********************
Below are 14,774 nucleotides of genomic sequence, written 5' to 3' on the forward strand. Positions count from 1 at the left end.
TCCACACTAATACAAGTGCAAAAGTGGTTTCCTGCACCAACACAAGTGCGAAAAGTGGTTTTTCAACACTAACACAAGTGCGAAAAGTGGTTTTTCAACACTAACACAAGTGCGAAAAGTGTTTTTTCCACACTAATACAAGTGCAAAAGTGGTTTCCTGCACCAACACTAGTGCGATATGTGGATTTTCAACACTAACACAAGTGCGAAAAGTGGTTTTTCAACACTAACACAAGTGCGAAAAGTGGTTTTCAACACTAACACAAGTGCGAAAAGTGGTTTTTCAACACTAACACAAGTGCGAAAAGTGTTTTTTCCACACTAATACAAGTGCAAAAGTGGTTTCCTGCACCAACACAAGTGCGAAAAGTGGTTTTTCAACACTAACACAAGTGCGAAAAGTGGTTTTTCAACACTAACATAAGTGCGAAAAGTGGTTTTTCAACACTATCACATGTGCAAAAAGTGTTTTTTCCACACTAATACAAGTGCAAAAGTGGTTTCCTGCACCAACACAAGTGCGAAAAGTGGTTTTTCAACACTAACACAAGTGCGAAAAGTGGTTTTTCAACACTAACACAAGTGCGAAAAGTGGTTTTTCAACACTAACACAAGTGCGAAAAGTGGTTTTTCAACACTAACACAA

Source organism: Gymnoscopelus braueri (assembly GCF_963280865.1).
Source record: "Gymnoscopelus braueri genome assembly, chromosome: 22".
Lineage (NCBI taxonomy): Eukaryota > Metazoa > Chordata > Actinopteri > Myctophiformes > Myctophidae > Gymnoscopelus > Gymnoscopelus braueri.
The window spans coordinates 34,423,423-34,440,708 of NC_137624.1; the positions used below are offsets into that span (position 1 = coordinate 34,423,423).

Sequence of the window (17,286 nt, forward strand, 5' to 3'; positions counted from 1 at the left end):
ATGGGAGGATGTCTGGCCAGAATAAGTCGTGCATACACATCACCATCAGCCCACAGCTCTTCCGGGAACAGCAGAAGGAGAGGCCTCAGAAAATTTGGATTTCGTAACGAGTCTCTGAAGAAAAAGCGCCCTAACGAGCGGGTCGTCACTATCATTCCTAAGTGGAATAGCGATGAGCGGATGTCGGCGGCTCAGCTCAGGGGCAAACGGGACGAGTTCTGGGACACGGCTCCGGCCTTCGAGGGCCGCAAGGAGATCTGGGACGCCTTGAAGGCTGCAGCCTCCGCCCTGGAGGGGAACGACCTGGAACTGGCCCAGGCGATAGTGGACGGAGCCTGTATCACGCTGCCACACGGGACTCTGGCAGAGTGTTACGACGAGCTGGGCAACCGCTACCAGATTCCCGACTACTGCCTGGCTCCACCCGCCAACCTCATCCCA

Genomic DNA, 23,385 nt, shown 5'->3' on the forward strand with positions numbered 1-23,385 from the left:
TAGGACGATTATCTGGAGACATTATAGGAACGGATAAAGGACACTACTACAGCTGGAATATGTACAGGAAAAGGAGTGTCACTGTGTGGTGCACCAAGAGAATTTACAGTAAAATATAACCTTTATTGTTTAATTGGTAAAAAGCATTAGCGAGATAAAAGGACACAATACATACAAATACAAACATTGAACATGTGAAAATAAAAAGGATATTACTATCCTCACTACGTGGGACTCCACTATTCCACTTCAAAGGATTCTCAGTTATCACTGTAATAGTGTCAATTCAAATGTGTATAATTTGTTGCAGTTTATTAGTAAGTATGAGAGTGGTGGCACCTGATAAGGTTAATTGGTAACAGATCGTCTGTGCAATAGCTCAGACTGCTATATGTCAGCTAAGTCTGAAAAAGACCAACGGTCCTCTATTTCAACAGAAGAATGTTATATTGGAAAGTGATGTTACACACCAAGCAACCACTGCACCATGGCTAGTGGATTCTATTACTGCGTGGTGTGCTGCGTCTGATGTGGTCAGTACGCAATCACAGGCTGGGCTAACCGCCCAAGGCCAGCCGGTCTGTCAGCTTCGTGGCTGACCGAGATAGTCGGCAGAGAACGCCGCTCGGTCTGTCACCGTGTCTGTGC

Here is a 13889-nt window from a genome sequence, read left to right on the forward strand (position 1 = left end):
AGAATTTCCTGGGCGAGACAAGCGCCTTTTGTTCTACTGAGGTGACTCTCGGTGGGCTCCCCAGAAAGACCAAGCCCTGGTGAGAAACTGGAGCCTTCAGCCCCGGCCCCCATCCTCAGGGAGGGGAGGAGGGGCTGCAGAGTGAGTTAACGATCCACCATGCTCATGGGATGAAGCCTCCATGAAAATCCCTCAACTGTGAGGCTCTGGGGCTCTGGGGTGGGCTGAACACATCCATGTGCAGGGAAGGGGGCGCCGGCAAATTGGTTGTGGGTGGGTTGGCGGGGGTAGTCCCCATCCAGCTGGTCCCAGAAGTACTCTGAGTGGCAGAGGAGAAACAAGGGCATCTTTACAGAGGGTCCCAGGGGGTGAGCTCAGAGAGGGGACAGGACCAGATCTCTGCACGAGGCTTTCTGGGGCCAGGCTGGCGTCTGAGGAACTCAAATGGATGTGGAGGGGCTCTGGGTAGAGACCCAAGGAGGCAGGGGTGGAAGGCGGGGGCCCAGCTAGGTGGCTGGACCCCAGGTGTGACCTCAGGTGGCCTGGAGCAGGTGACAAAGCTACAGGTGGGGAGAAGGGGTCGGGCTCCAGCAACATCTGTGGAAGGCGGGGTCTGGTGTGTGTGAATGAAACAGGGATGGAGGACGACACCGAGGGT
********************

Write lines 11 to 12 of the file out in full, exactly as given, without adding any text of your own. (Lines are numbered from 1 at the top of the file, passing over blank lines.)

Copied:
Here is a 13889-nt window from a genome sequence, read left to right on the forward strand (position 1 = left end):
AGAATTTCCTGGGCGAGACAAGCGCCTTTTGTTCTACTGAGGTGACTCTCGGTGGGCTCCCCAGAAAGACCAAGCCCTGGTGAGAAACTGGAGCCTTCAGCCCCGGCCCCCATCCTCAGGGAGGGGAGGAGGGGCTGCAGAGTGAGTTAACGATCCACCATGCTCATGGGATGAAGCCTCCATGAAAATCCCTCAACTGTGAGGCTCTGGGGCTCTGGGGTGGGCTGAACACATCCATGTGCAGGGAAGGGGGCGCCGGCAAATTGGTTGTGGGTGGGTTGGCGGGGGTAGTCCCCATCCAGCTGGTCCCAGAAGTACTCTGAGTGGCAGAGGAGAAACAAGGGCATCTTTACAGAGGGTCCCAGGGGGTGAGCTCAGAGAGGGGACAGGACCAGATCTCTGCACGAGGCTTTCTGGGGCCAGGCTGGCGTCTGAGGAACTCAAATGGATGTGGAGGGGCTCTGGGTAGAGACCCAAGGAGGCAGGGGTGGAAGGCGGGGGCCCAGCTAGGTGGCTGGACCCCAGGTGTGACCTCAGGTGGCCTGGAGCAGGTGACAAAGCTACAGGTGGGGAGAAGGGGTCGGGCTCCAGCAACATCTGTGGAAGGCGGGGTCTGGTGTGTGTGAATGAAACAGGGATGGAGGACGACACCGAGGGT